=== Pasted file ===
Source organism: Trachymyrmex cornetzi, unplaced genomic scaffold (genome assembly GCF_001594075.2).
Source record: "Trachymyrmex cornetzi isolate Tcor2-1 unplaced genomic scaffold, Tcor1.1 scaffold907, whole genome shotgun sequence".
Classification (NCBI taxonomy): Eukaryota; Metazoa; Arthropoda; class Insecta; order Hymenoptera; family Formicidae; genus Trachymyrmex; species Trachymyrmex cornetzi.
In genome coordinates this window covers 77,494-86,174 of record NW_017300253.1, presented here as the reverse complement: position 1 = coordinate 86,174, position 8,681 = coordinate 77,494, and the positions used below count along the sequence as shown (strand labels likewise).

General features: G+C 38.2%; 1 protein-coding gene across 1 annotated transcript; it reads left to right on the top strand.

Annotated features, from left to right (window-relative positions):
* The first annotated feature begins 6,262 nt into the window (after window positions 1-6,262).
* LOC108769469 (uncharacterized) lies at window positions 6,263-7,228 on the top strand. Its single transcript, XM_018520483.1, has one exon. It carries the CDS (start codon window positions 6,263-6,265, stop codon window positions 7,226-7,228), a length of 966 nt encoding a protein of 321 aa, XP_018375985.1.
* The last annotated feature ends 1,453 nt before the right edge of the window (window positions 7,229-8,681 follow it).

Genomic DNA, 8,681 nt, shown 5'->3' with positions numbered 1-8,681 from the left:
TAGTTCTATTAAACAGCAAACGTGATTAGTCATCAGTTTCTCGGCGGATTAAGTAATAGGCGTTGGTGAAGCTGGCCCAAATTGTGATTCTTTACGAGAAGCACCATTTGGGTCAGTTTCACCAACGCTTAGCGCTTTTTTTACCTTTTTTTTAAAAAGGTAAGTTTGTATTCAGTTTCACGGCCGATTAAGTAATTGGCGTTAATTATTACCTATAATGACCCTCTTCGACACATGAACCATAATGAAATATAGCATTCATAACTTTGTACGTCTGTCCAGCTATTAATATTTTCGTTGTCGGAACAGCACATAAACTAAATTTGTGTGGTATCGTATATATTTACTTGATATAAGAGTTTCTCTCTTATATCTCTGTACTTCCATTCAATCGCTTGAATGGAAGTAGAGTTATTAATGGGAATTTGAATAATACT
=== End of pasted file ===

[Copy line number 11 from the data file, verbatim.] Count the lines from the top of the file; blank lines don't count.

TAGTTCTATTAAACAGCAAACGTGATTAGTCATCAGTTTCTCGGCGGATTAAGTAATAGGCGTTGGTGAAGCTGGCCCAAATTGTGATTCTTTACGAGAAGCACCATTTGGGTCAGTTTCACCAACGCTTAGCGCTTTTTTTACCTTTTTTTTAAAAAGGTAAGTTTGTATTCAGTTTCACGGCCGATTAAGTAATTGGCGTTAATTATTACCTATAATGACCCTCTTCGACACATGAACCATAATGAAATATAGCATTCATAACTTTGTACGTCTGTCCAGCTATTAATATTTTCGTTGTCGGAACAGCACATAAACTAAATTTGTGTGGTATCGTATATATTTACTTGATATAAGAGTTTCTCTCTTATATCTCTGTACTTCCATTCAATCGCTTGAATGGAAGTAGAGTTATTAATGGGAATTTGAATAATACT